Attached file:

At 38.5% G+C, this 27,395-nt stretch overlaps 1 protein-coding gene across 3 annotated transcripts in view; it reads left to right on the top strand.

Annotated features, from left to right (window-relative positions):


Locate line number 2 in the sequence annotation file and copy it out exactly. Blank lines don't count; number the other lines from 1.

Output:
Annotated features, from left to right (window-relative positions):